Estonia in Europe: looking to the future“ Speech by President of the European Council Herman Van Rompuy at the Riigikogu, the Parliament of Estonia

Monday
21:31:55
April
22 2013

Estonia in Europe: looking to the future“ Speech by President of the European Council Herman Van Rompuy at the Riigikogu, the Parliament of Estonia

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I am particularly glad to be in Estonia today and to have the opportunity to meet with you during my visit. Many thanks, Mrs Speaker, for this invitation.
I’m always struck, every time I come to Tallinn, by how much it embodies some of the best of what Europe can be. A beautiful city steeped in history, home to a close community and strong sense of heritage and identity. A haven of individual freedoms, and the beating heart of one of the most innovative, technologically advanced democracies in the world, resolutely turned towards the future.
In the context of the economic difficulties of the past years, many have turned to Estonia, and to its impressive economic recovery, for inspiration and encouragement. It is of course only half the story, and I am conscious that all too often, the intensity of the blow to your economy early in the financial crisis, the sacrifices you have made, and the scars on your economy that you are still tending – all this is often too easily brushed aside by outsiders who only wish to hail the “ miracle recovery“. Yet Estonia’s return to a healthy economy, one of the most promising in Europe, is undeniably a success story and one that is due to the will and hard work of its people.
Now I should say from the start that I did not come here today to look back and to set out Estonia’s as a model – the “perfect recipe“ if you will – of how to triumph over economic difficulties through courageous, relentless measures, and a shared sense of determination. Though as you know it, wouldn’t be difficult to do so. But rather I should like to turn towards the future.

These have been very difficult years for Europe, yet I am fully confident that our countries will come out of the crisis together, and stronger. We are already in a much better place than only a few months ago. Measuring the road already travelled, should give us confidence in our ability to keep moving forward, towards full recovery. Time and again, our countries have demonstrated their common resolve to do what was necessary and step in when needed to overcome the crisis.
The eurozone is now on a much sounder footing. We are better equipped to detect and prevent imbalances, and to deal with the challenges at hand. This has been the result of very hard work, of brave and sensible decisions, and Estonia – the eurozone’s most recent member state – has fully played its part.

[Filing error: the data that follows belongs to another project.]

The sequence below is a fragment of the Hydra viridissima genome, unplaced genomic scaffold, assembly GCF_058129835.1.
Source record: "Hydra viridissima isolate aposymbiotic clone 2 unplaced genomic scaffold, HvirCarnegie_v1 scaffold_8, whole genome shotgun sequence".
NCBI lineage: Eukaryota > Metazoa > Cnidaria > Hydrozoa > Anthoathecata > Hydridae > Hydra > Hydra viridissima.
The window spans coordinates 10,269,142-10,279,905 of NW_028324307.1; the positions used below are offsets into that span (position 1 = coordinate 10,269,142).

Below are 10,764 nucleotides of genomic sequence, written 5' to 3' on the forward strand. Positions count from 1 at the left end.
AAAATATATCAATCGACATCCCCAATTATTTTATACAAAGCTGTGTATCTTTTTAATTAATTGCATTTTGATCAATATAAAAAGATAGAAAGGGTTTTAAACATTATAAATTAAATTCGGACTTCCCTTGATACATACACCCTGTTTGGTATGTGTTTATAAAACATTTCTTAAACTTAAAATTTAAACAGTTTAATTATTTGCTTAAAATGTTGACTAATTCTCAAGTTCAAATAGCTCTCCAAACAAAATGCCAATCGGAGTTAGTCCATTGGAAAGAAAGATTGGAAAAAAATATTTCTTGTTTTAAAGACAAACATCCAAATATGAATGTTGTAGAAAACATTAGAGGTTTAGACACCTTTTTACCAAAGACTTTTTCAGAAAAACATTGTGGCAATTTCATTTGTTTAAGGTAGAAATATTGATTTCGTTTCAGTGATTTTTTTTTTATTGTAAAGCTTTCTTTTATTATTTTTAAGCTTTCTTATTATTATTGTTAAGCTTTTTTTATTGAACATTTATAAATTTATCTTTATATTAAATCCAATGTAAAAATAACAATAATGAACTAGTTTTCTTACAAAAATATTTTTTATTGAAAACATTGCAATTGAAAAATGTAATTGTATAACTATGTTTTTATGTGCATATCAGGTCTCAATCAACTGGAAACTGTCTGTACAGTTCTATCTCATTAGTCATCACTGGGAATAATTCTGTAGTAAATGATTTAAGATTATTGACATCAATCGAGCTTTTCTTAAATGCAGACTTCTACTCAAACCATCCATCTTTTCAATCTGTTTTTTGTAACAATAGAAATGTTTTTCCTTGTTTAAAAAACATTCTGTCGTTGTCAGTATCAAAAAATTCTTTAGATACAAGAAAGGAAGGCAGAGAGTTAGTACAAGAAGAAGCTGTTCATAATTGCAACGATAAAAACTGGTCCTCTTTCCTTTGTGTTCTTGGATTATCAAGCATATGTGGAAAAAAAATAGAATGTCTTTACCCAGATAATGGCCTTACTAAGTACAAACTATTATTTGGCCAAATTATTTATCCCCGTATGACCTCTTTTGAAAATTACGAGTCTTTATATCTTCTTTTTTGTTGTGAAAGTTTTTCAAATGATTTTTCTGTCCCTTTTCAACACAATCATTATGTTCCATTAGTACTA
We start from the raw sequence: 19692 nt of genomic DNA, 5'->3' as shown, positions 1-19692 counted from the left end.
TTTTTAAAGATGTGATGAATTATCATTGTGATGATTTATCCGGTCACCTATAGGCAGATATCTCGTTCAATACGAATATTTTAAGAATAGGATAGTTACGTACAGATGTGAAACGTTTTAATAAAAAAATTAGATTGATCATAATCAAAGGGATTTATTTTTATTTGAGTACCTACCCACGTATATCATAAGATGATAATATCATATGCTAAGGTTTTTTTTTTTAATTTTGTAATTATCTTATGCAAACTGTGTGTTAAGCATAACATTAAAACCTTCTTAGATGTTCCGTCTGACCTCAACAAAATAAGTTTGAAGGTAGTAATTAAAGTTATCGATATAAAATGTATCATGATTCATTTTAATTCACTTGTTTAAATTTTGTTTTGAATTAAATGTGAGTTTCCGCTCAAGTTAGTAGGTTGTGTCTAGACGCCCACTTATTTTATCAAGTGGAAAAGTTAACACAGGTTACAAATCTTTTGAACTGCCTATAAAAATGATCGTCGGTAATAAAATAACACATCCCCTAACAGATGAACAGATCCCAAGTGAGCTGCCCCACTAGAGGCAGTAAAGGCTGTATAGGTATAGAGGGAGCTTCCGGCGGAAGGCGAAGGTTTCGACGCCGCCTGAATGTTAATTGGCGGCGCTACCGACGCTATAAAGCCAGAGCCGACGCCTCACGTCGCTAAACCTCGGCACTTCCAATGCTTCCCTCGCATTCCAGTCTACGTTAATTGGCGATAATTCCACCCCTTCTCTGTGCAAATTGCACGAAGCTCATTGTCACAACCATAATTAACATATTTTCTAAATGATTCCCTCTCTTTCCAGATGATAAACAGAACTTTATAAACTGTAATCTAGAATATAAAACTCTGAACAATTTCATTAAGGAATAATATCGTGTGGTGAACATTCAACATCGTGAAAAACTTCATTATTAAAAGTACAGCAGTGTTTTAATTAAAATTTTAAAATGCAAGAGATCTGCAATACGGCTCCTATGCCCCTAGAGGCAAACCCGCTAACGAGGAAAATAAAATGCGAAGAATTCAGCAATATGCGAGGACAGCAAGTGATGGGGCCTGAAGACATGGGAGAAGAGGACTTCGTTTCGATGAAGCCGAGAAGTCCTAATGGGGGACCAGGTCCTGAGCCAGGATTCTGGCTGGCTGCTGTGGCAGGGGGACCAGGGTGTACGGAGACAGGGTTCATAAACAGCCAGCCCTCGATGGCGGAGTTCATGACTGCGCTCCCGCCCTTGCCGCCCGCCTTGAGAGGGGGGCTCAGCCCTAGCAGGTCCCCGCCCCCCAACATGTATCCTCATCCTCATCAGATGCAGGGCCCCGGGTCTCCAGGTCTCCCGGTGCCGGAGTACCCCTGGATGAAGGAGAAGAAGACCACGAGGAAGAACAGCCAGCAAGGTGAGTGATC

To me, one of the lasting and most transformative impacts that those years will have brought to Europe as a whole is in a change of mindset. A deeper consciousness of how much we actually depend on each other. Sometimes it is hard to accept that we have to live with each other, and with each other’s problems. We have become really interdependent.
This knowledge of our interdependence need not be fatalistic, far from it. It is a fact of life, yes, but we can translate this into something positive: a shared sense of responsibility, and the knowledge that this very interdependence in the end makes us stronger.
Since the beginning of the year, there are confirmed signs that financial stability is returning to the eurozone. This is very important when we look to our immediate future, as stability is the precondition for all other results. Indeed, it is key to the return of confidence: for consumers, businesses and entrepreneurs in all our countries, and for clients and investors in Europe and abroad.
But every time we turn a corner, we must keep in mind that just around that corner lies the danger of complacency, at the level of the Member States and at the level of the Union as a whole. There is no way back. And this we simply cannot afford. Because it will still take time before the full impact of our efforts so far to stabilise the euro area can be felt in terms of growth and employment. Confidence always takes time to come back, and even once confidence is back the real economy always reacts with a time lag. So in the meantime, we need to keep moving forward.
As the example of Estonia reminds all other Europeans, much of this is in the hands of individual countries – resting on the resolve of their national governments and of their citizens. But there is also much that can be done together, as a Union. Starting with putting into practice the things we have already agreed upon.
We have set out strong rules for ourselves, and a solid roadmap to ensure our economies are sound and sustainable and that the eurozone becomes more solid and stable. Just last week saw the finalisation and adoption of the last pending rules to reinforce budgetary coordination between eurozone countries and ensure that all keep moving towards sound public finances. With this deal (the so-called “two pack“), and after the entry into force of the “Fiscal Compact” at the beginning of the year, we have completed our common toolbox on the budgetary front.

Now the top priority is implementation: making sure that all these tools are put to good use, in all our countries. I know this priority is something Estonia takes very seriously: your Prime-Minister has told me many times, and indeed again this afternoon. And your country leads the way for instance in acting swiftly upon common decisions and translating them into national legislation – just last week Estonia ranked again among the “best Europeans“ in that respect.
So first priority: implementing the measures we have already agreed. Second priority: pushing forward on agreeing new measures, that we know are key for our economies. We have already mapped the way forward on a number of fronts. To name but some among the most important:
– setting up a strong single banking supervision system for the eurozone: to prevent future bank failures and avoid tax payers having to pick up the bill. It should be up and running as soon as possible next year;
– deepening the single market, our most powerful asset, to create more opportunities for our companies and our citizens. And here let me single out a particularly pressing and promising area that needs no introduction in Estonia: our digital agenda for Europe;
– harnessing our trading power as a motor for growth: here the recent launch of trade talks between the European Union and the United States could open up huge horizons and help create millions of jobs on both sides of the Atlantic.